The coastal communities of North and South Carolina are a popular vacation destination, including Charleston and the Outer Banks. But over 300 years ago, you wouldn’t dare traverse these waters, especially with valuables.
That’s because pirates trolled the ocean and inlets, robbing incoming ships. It was here that a man named Edward Teach, better known as Blackbeard, cut his teeth as a pirate.
The man is equal parts legend and fact, but one thing was certain: he had notable facial hair. His career started with the ambushing of ships in Philadelphia with Stede Bonnet, nicknamed the “Gentleman Pirate.” Blackbeard then moved on to Martinique where he took a slave ship and renamed it Queen Anne’s Revenge.
In 1718, Blackbeard and friends arrived in Charleston where he used his ship and smaller ones to create a blockade in the harbor. They took prisoners from incoming ships, trading them for much-needed medicine for their various ailments, including syphilis. Once they got what they needed, the ships sailed north.
Blackbeard’s colleague Stede Bonnet was also in Charleston but didn’t get to leave. South Carolina governor Robert Johnson dispatched troops to fight Bonnet and his men.
He was captured, imprisoned at the Old Exchange Building & Provost Dungeon, and hung alongside his crew at White Point Garden, known today as “The Battery.” The green space shaded with trees is popular for wedding photo shoots and picnics but was where the city had their gallows.
Blackbeard stopped in Beaufort, North Carolina and established his headquarters for a time, but he eventually relocated to Bath. The town was where North Carolina governor Charles Eden also resided and the two became fast friends.
After Blackbeard sunk his beloved ship, he received a pardon from the governor in exchange for giving up his life of piracy. Without his usual habits to keep him occupied, Blackbeard threw lavish parties, that Eden was a guest at, and married a local woman, his fourteenth wife.
By the fall, Blackbeard went back to his seafaring ways and spent the fall in the Pamlico Sound in the Outer Banks. He continued to demand goods from incoming ships and shared the bounty with Governor Eden in exchange for his silence. But locals were having none of it.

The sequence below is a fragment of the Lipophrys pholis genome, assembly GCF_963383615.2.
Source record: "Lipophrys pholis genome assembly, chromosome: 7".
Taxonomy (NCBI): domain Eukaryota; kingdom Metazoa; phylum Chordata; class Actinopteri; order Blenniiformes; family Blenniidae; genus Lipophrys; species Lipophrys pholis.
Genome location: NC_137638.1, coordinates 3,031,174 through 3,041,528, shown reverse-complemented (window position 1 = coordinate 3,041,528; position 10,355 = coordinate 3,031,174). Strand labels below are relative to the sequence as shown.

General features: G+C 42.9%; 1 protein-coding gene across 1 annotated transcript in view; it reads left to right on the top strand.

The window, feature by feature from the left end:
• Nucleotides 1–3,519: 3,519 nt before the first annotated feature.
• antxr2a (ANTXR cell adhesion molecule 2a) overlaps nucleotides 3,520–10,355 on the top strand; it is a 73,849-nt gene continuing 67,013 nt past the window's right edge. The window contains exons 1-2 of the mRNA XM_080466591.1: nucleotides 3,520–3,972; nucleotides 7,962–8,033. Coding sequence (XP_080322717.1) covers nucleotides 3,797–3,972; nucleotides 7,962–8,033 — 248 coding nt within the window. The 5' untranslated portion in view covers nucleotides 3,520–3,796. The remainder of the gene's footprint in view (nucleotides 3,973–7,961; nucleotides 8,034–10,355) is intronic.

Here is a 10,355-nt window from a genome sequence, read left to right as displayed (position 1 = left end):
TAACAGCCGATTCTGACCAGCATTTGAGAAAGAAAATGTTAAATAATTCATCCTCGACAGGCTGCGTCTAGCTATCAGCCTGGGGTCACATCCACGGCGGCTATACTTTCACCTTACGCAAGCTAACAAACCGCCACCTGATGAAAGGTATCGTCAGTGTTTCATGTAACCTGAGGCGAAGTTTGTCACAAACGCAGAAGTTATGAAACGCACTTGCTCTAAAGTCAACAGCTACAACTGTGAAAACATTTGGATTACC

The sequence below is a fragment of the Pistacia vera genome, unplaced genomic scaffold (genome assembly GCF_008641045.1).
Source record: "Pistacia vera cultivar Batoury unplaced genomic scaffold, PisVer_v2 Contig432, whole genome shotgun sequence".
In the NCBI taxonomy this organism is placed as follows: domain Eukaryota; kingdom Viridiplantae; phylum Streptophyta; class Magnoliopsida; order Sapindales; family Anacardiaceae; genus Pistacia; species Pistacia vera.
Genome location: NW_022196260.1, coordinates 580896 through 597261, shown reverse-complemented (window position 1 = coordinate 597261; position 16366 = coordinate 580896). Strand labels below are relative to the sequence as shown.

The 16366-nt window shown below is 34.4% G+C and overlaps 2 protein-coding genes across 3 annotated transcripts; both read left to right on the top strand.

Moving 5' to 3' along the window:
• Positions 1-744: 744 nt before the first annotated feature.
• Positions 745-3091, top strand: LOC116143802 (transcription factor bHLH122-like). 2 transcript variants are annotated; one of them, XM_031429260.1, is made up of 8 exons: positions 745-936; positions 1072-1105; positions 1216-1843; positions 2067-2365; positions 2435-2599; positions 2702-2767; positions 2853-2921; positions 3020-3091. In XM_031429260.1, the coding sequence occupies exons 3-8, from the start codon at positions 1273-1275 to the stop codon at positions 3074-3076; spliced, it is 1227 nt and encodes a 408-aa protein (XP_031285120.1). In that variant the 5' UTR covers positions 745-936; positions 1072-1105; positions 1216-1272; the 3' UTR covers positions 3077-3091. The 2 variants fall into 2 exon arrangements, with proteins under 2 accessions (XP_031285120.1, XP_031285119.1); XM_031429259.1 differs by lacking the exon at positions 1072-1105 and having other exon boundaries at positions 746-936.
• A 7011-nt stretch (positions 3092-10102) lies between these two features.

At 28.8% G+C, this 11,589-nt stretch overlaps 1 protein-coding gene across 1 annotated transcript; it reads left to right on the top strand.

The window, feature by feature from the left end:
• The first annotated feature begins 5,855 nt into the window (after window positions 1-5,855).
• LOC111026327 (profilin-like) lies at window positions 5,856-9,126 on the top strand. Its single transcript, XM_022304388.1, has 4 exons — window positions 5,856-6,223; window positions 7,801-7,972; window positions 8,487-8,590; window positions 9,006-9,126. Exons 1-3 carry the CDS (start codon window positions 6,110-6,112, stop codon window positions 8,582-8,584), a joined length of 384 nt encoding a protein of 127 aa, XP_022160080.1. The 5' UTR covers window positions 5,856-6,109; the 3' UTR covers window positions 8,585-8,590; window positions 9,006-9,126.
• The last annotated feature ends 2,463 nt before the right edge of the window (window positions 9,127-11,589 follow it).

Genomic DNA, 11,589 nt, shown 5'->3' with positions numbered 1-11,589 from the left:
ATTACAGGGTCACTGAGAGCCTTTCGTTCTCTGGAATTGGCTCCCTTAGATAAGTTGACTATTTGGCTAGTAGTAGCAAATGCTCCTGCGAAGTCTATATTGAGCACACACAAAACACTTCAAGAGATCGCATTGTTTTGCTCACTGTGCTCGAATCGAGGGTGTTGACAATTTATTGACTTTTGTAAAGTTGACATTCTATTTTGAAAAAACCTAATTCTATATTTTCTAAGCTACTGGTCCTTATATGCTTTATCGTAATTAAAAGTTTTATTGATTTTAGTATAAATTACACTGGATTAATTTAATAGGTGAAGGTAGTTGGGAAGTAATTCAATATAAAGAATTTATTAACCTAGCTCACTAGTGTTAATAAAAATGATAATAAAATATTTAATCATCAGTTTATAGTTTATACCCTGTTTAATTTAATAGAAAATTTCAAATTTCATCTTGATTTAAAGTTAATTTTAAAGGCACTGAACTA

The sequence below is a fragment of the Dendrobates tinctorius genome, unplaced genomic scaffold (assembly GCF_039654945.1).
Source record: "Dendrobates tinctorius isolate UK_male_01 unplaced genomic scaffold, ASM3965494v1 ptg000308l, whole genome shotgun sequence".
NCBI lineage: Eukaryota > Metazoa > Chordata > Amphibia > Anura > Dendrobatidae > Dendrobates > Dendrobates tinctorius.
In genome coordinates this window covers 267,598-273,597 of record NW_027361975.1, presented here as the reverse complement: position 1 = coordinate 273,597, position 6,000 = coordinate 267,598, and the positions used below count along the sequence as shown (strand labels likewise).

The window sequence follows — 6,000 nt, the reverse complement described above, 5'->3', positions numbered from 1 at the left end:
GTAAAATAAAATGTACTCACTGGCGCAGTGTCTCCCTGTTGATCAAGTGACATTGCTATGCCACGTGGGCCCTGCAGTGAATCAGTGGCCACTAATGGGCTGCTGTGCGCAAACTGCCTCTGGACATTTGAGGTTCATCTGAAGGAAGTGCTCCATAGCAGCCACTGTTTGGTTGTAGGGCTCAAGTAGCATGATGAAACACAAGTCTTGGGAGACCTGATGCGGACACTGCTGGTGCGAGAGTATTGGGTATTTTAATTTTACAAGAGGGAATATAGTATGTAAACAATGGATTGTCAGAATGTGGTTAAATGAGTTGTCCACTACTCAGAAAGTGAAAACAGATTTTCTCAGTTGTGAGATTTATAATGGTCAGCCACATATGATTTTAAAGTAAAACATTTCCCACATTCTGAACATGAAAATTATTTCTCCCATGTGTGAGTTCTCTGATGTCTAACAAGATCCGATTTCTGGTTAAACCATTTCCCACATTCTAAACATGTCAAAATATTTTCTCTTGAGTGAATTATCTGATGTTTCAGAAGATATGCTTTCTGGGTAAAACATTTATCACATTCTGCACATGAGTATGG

Neighboring Virginia had tired of the pirates that roamed the shared coastline, so Lieutenant Governor Alexander Spotswood was recruited to take on Blackbeard. He hired members of the Royal Navy to attack the pirate and his men.
They captured and killed him on Ocracoke Island. He was decapitated and his head was hung on the bow of the ship, taken back to Virginia, and displayed on a spike in Hampton for years. The place it sat became known as Blackbeard’s Point.
After that, rumor has it that the skull was used as a drinking glass at a tavern in Williamsburg and later private property. Today, it’s reportedly in the collection of the Peabody Essex Museum in Massachusetts.
But that’s not where the rumors ended. Stories spread about what happened to his treasure in places from the Caribbean to Georgia to Ocracoke. Many have gone digging and used metal detectors, but nothing has turned up.
However, something important from Blackbeard did turn up. In 1996, following over a century of sitting on the ocean floor, the Queen Anne’s Revenge wreckage was pulled from the water and carefully restored. Now found at the Queen Anne’s Revenge Conservation Lab in Greenville, North Carolina, countless artifacts from the ship are on display.
It’s no gold but this ship taught us a lot about the man and the myths surrounding him.
If you’d like to learn more about Blackbeard and his contemporaries, take the Pirates of Charleston Walking Tour.